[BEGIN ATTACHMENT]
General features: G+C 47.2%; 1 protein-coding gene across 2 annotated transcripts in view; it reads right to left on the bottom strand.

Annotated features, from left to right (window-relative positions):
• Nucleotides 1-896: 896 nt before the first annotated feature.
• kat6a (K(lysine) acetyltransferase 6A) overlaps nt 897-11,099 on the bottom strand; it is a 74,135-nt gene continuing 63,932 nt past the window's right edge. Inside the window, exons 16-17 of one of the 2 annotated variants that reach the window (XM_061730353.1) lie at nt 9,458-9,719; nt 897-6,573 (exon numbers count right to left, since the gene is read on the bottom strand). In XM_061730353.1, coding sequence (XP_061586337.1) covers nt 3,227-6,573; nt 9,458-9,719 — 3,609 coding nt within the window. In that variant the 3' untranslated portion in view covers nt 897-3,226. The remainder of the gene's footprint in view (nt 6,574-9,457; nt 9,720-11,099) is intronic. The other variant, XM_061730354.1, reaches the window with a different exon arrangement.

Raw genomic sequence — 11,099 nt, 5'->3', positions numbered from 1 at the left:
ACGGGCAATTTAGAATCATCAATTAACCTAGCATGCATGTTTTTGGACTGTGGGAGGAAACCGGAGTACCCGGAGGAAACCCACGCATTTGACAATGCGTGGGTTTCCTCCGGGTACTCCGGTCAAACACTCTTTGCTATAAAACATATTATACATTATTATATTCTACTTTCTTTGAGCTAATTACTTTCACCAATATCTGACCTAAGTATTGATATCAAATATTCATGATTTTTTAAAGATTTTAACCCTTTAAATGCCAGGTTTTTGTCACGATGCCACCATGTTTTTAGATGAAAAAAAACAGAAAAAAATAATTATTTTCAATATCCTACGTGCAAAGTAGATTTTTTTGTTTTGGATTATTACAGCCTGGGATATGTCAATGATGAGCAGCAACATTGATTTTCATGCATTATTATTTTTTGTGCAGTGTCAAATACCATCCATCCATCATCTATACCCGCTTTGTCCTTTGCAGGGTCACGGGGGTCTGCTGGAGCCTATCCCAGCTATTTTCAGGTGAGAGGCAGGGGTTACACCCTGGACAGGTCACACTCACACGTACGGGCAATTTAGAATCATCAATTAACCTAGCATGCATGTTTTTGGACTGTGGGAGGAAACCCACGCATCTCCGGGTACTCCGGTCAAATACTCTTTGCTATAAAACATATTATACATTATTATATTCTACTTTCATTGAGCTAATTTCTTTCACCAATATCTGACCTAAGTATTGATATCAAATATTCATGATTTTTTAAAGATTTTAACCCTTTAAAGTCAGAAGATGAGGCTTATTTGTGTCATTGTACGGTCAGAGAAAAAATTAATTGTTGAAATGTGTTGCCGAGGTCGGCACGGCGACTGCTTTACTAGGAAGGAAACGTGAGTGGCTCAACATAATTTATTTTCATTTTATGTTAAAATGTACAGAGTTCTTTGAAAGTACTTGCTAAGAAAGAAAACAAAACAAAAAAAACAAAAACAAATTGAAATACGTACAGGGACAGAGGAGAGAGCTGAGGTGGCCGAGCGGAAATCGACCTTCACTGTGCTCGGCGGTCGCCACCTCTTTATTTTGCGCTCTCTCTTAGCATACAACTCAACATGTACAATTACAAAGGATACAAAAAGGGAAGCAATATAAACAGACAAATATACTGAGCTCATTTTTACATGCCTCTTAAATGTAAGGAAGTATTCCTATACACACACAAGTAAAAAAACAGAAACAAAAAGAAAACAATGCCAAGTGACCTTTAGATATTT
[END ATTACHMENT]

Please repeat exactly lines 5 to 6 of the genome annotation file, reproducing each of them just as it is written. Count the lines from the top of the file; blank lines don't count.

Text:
Raw genomic sequence — 11,099 nt, 5'->3', positions numbered from 1 at the left:
ACGGGCAATTTAGAATCATCAATTAACCTAGCATGCATGTTTTTGGACTGTGGGAGGAAACCGGAGTACCCGGAGGAAACCCACGCATTTGACAATGCGTGGGTTTCCTCCGGGTACTCCGGTCAAACACTCTTTGCTATAAAACATATTATACATTATTATATTCTACTTTCTTTGAGCTAATTACTTTCACCAATATCTGACCTAAGTATTGATATCAAATATTCATGATTTTTTAAAGATTTTAACCCTTTAAATGCCAGGTTTTTGTCACGATGCCACCATGTTTTTAGATGAAAAAAAACAGAAAAAAATAATTATTTTCAATATCCTACGTGCAAAGTAGATTTTTTTGTTTTGGATTATTACAGCCTGGGATATGTCAATGATGAGCAGCAACATTGATTTTCATGCATTATTATTTTTTGTGCAGTGTCAAATACCATCCATCCATCATCTATACCCGCTTTGTCCTTTGCAGGGTCACGGGGGTCTGCTGGAGCCTATCCCAGCTATTTTCAGGTGAGAGGCAGGGGTTACACCCTGGACAGGTCACACTCACACGTACGGGCAATTTAGAATCATCAATTAACCTAGCATGCATGTTTTTGGACTGTGGGAGGAAACCCACGCATCTCCGGGTACTCCGGTCAAATACTCTTTGCTATAAAACATATTATACATTATTATATTCTACTTTCATTGAGCTAATTTCTTTCACCAATATCTGACCTAAGTATTGATATCAAATATTCATGATTTTTTAAAGATTTTAACCCTTTAAAGTCAGAAGATGAGGCTTATTTGTGTCATTGTACGGTCAGAGAAAAAATTAATTGTTGAAATGTGTTGCCGAGGTCGGCACGGCGACTGCTTTACTAGGAAGGAAACGTGAGTGGCTCAACATAATTTATTTTCATTTTATGTTAAAATGTACAGAGTTCTTTGAAAGTACTTGCTAAGAAAGAAAACAAAACAAAAAAAACAAAAACAAATTGAAATACGTACAGGGACAGAGGAGAGAGCTGAGGTGGCCGAGCGGAAATCGACCTTCACTGTGCTCGGCGGTCGCCACCTCTTTATTTTGCGCTCTCTCTTAGCATACAACTCAACATGTACAATTACAAAGGATACAAAAAGGGAAGCAATATAAACAGACAAATATACTGAGCTCATTTTTACATGCCTCTTAAATGTAAGGAAGTATTCCTATACACACACAAGTAAAAAAACAGAAACAAAAAGAAAACAATGCCAAGTGACCTTTAGATATTT